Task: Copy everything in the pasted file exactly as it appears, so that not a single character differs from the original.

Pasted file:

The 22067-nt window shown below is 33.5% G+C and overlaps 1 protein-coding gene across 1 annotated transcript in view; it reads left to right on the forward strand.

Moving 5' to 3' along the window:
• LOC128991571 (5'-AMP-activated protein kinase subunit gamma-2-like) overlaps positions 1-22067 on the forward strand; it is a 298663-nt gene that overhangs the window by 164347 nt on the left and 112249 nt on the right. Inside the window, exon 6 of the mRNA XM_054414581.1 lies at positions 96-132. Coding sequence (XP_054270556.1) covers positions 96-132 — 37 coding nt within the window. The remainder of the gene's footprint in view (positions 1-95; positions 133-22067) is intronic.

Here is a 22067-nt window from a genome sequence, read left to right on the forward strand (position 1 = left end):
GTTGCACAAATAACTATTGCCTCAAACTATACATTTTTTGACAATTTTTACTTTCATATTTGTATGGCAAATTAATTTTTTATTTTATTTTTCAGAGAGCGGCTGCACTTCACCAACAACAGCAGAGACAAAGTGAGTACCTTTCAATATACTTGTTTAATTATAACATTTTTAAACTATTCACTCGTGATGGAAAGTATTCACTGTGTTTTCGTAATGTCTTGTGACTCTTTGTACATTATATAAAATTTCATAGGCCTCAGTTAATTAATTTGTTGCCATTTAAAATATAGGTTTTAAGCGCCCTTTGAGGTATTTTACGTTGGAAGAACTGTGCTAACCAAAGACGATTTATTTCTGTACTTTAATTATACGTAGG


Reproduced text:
The 22067-nt window shown below is 33.5% G+C and overlaps 1 protein-coding gene across 1 annotated transcript in view; it reads left to right on the forward strand.

Moving 5' to 3' along the window:
• LOC128991571 (5'-AMP-activated protein kinase subunit gamma-2-like) overlaps positions 1-22067 on the forward strand; it is a 298663-nt gene that overhangs the window by 164347 nt on the left and 112249 nt on the right. Inside the window, exon 6 of the mRNA XM_054414581.1 lies at positions 96-132. Coding sequence (XP_054270556.1) covers positions 96-132 — 37 coding nt within the window. The remainder of the gene's footprint in view (positions 1-95; positions 133-22067) is intronic.

Here is a 22067-nt window from a genome sequence, read left to right on the forward strand (position 1 = left end):
GTTGCACAAATAACTATTGCCTCAAACTATACATTTTTTGACAATTTTTACTTTCATATTTGTATGGCAAATTAATTTTTTATTTTATTTTTCAGAGAGCGGCTGCACTTCACCAACAACAGCAGAGACAAAGTGAGTACCTTTCAATATACTTGTTTAATTATAACATTTTTAAACTATTCACTCGTGATGGAAAGTATTCACTGTGTTTTCGTAATGTCTTGTGACTCTTTGTACATTATATAAAATTTCATAGGCCTCAGTTAATTAATTTGTTGCCATTTAAAATATAGGTTTTAAGCGCCCTTTGAGGTATTTTACGTTGGAAGAACTGTGCTAACCAAAGACGATTTATTTCTGTACTTTAATTATACGTAGG